Foreign Policy News
By Dr. Esmira Jafarova
The year 2020 was unprecedented for most nations around the world owing to the many challenges ushered in by the COVID-19-induced global pandemic. For Azerbaijanis and Armenians, last year is also remembered for the 44-day war that effectively ended the three-decades-long protracted conflict between their two nations over the Nagorno-Karabakh region of Azerbaijan. The war that lasted from September 27 to November10, 2020, resulted in the signing of the Trilateral Declaration between the Russian Federation, Azerbaijan, and Armenia on November 10, which contained nine important provisions that, among others, envisaged the de-occupation of all remaining territories of Azerbaijan and the deployment of a peacekeeping contingent from the Russian Federation, in parallel with the Armenian armed forces’ withdrawal and the opening of all economic and transport communications in the region.
The agreement is so far being implemented without major interruption. The cities of Aghdam, Kalbajar, and Lachin were returned to Azerbaijan in line with the relevant provisions (2 and 6) of the Declaration and Russian peacekeepers have taken their posts to facilitate the implementation of the agreements. A joint peacekeeping center that also includes military servicemen of the Republic of Turkey is based in Aghdam city and Turkish military personnel – one general and 35 military officers – are reported to have already begun this role. However, Provision 4 of the declaration, envisaging the withdrawal of the Armenian armed forces and the deployment of peacekeepers, has, so far, hit some bumps concerning the disarming of the remaining Armenian armed groupings in the Azerbaijani territories that are currently controlled by Russian peacekeepers. Recently, Azerbaijan announced that its State Security Service has been conducting an anti-terror operation against Armenian militias lurking in the forest area around the liberated Hadrut settlement of the Khojavand district of Azerbaijan. Azerbaijan also reported the capture of 62 citizens of Armenia who, by passing through the Lachin corridor after the declaration of November 10, came to Azerbaijan to carry out acts of sabotage against Azerbaijan.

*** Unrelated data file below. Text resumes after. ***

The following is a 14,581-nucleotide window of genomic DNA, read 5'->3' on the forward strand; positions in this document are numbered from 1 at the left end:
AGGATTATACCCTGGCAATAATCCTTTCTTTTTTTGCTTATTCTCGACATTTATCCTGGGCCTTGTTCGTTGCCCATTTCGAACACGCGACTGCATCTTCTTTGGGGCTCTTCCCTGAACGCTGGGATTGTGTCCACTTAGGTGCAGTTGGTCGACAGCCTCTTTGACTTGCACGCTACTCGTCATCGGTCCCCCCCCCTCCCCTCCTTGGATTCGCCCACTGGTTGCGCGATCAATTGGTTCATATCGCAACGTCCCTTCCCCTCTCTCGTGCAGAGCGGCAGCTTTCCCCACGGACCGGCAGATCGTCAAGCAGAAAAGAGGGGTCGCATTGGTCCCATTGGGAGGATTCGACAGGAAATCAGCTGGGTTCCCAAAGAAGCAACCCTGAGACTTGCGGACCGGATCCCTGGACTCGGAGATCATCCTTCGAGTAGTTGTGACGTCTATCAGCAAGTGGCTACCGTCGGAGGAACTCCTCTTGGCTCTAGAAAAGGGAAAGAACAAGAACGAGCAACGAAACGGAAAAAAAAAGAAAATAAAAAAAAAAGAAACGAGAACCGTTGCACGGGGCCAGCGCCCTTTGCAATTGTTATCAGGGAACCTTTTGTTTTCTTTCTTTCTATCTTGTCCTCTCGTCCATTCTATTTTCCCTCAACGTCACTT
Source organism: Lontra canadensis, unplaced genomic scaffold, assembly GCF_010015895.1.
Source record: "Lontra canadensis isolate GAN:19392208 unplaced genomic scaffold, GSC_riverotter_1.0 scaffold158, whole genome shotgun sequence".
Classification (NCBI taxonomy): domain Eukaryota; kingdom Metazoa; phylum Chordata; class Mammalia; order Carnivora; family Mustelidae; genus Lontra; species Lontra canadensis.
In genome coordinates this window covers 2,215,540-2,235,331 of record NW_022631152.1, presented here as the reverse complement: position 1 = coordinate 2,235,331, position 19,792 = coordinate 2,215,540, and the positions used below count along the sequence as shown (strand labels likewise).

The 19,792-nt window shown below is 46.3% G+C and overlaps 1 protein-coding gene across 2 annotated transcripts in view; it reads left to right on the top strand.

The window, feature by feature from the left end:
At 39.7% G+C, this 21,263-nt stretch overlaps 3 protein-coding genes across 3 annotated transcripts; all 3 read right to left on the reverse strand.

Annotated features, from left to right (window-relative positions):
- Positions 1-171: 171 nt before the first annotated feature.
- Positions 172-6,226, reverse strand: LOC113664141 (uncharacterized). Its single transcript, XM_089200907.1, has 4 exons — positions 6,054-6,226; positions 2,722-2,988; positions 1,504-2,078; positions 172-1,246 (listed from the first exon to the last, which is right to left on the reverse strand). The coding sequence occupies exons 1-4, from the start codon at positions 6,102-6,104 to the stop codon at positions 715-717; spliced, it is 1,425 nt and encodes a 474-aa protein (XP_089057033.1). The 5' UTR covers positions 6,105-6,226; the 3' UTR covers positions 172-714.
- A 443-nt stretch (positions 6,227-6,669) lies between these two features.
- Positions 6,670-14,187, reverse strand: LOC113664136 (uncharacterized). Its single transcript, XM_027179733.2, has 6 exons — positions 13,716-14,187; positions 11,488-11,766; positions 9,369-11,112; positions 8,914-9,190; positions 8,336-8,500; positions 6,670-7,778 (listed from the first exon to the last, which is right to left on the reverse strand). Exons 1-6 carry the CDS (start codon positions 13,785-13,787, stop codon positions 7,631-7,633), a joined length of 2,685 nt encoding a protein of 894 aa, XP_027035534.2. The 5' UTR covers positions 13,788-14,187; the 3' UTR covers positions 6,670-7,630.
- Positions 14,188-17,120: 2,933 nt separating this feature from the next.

Full implementation of all provisions of the November 10 Trilateral Declaration is vital, especially now that the parties are embarking on opening up all economic and transport communications, as enshrined in Article 9 of the declaration. A meeting between the Presidents of Russia and Azerbaijan and Armenia’s Prime Minister in Moscow on January 11, 2021, resulted in the signing of a second trilateral declaration that effectively launched this very process. According to this new Moscow Declaration, the unblocking of all communications in the region will be supervised by a Trilateral Working Group under the co-chairmanship of the Deputy Prime Ministers of Russia, Azerbaijan, and Armenia. This Working Group must conduct its first meeting by 30 January and decide on the main priorities of this process. Sub-groups of experts representing relevant state bodies of all three parties will also be established. This expert group is tasked with preparing a list of projects and the resources necessary for their implementation within a month after the first meeting of the Trilateral Working Group takes place. Subsequently, by March 1, 2021, the Trilateral Working Group has to submit the list for approval and provide a schedule of the measures to be undertaken towards the restoration of existing and establishment of new transport infrastructure in the region.
Following on from the November 10, 2020, Trilateral Declaration, the new declaration signed in Moscow on January 11 became another important brick in the wall of cooperation and peaceful coexistence in the South Caucasus. This milestone was also preceded by the proposal, made by the leaders of Azerbaijan and Turkey, Ilham Aliyev and Recep Tayyip Erdogan, during latter’s visit to Azerbaijan in early December, 2020, to participate in the victory parade in Baku, for launching a multilateral cooperation platform involving all six countries of the region—Turkey, Azerbaijan, Russia, Iran, Georgia, and also Armenia. Success in unblocking all communications and launching new cooperation platforms is contingent upon the goodwill and dedication of all parties—and Armenia’s willingness to turn the page on a history marred by occupation, irredentism, heightened nationalism, and expansionism. Such policies have caused enormous damage and calamites in a region that has already lost many opportunities for peace and prosperity. Pax Caucasia should no longer remain a distant dream; for the first time since the independence of the former Soviet republics of the South Caucasus, prospects for achieving this ideal seem within reach. It is high time to heal old wounds and move forward: towards a better, prosperous, and peaceful South Caucasus.